No, Armed Citizens At Protests Aren't Opposing "Anti-Racism"

For a while now, almost every supposed “anti-racism” protest that has been held has also had a contingent of non-protestors openly displaying firearms. This comes after armed protests in places like Michigan over the lockdown, in which the media made a point of vilifying with every fiber of their being.


Now, some are working to continue the vilification. You see, those people with guns at the protests? They’re counter-protesting a protest against racism.

Armed counterprotesters have confronted anti-racism rallies in at least 33 states, according to a new analysis by Guns & America.

Guns & America analyzed media reports and social media that tracked these armed counterprotesters. The picture that emerges is one of largely peaceful protests erupting all over the country after a Minneapolis police officer killed George Floyd and being met by the intimidating presence of armed civilians, from California to Idaho to Ohio to North Carolina.

Some of the encounters have turned violent, including shootings in Albuquerque, New Mexico, and Seattle that left protesters wounded.

[Vanderbilt professor Amy] Cooter says armed counterprotesters, mostly white and some members of the anti-federal militia movement, have a range of motivations. Some are explicitly racist, others feel threatened by change, and some genuinely fear looting and chaos.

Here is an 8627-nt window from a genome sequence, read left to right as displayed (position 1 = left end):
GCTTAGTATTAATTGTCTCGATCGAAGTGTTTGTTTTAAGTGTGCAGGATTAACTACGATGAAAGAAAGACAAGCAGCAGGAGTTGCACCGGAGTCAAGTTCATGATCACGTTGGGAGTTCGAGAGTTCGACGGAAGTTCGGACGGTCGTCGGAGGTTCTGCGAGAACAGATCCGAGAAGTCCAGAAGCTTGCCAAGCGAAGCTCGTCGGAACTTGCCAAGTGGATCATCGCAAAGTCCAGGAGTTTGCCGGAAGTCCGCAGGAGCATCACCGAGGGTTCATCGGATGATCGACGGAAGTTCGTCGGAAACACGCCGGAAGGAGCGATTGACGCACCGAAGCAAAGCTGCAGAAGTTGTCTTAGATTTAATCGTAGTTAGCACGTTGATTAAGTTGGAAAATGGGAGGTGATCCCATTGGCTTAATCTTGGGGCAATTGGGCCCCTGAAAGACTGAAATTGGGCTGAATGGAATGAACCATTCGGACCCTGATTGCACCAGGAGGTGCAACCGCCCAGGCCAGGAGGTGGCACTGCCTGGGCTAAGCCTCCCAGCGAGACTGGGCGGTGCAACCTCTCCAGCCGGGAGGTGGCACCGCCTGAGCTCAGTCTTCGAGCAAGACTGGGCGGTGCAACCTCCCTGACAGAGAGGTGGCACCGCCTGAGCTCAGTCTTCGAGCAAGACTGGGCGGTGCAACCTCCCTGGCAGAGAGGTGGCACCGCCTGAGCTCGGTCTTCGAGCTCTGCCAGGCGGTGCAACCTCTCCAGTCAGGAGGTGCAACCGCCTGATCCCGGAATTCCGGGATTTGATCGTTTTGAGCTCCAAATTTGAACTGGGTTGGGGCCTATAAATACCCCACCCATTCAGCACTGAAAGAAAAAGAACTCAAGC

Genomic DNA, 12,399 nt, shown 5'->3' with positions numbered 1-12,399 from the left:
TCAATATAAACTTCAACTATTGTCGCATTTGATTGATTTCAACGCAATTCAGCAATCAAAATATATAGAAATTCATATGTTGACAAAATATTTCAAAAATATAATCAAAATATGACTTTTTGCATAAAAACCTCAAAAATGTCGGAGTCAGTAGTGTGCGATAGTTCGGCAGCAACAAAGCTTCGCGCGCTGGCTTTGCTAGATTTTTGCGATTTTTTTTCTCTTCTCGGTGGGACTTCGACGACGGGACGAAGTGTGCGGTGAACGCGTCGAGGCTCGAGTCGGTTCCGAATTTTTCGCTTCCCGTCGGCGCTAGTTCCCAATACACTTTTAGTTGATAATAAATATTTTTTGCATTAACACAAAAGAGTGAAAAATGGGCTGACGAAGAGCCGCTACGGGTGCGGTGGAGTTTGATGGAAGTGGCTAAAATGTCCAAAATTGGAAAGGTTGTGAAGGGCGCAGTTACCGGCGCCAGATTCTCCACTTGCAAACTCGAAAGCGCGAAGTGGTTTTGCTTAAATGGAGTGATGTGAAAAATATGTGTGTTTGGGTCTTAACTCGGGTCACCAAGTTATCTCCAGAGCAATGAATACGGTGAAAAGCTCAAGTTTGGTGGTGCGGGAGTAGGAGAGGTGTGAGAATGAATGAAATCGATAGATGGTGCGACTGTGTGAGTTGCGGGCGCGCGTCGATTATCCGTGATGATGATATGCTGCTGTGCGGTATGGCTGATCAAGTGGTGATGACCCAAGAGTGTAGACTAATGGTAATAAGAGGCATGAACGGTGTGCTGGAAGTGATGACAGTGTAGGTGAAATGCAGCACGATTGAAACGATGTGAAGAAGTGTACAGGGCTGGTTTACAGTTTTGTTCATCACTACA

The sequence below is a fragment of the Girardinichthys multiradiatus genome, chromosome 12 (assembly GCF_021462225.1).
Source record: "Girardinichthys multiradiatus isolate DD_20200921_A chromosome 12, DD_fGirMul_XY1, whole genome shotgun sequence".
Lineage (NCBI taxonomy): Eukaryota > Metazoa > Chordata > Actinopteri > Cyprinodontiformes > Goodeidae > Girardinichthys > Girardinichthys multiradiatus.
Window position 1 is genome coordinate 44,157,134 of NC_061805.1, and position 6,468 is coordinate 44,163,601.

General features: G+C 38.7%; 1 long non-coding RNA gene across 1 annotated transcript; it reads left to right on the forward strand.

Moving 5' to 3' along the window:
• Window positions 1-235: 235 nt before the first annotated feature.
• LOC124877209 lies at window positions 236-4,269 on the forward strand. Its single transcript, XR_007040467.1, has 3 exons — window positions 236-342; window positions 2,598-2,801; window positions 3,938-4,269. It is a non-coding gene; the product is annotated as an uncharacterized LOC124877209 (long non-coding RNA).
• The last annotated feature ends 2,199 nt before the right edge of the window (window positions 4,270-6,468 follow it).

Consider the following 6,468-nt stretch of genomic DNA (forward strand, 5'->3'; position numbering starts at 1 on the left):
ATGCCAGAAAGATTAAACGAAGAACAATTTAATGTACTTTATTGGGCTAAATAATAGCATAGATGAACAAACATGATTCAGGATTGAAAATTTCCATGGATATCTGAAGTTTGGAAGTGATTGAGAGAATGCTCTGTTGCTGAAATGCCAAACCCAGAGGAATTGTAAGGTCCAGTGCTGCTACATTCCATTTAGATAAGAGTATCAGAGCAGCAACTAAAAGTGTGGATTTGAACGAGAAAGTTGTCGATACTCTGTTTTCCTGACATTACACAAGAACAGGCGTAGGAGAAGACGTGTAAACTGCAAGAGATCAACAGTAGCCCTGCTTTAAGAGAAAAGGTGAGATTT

“I think that the real commonality is this idea that they all have some mythologized version of an ideal past,” she said.


I’m pretty sure that Cooter hasn’t actually talked to many of these folks, but I have.

Now, I won’t say definitively that no racists have come out to these things armed because, well, I haven’t talked to everyone. Yet the people I’ve spoken with have told me the reason they attend these protests while armed is that they’ve seen what happened in Minneapolis, New York, Dallas, Atlanta, and many other cities and they don’t want that happening to their communities.

Still others are outraged over mobs tearing down statues of historical figures. They show up in an effort to defend those statues from mob justice. That’s what happened in Albuquerque, after all.

No one I spoke with has a problem with “anti-racism” as far as the idea goes. They oppose some of the individual tenets of it, such as the idea that all white people are racist by default and can never really hope not to be; but the idea of opposing racism? Not an issue. Nore is there any fear of change, either.

The order attributed to the motivations, whether that was Cooter or the author, is intentional and deliberate, though. By putting racism first and foremost, that will be interpreted by many to be the primary motivation. It’s not. Neither is feeling “threatened by change,” which is nothing more than a veiled attempt to also label the motivations as racism. After all, if these are anti-racism protests and people are threatened by that potential change, wouldn’t that make them racists?


Of course, calling them “counter-protestors” of an anti-racism protest does that all on its own, even without Cooter’s contribution.

And, honestly, it’s infuriating.

Look, I have no doubt that racism still exists. The problem is that when everything is ascribed to being racist, it’s virtually impossible to suss out the actual racists. Especially when you’re attributing racist motivations to people who almost universally have no such thing.

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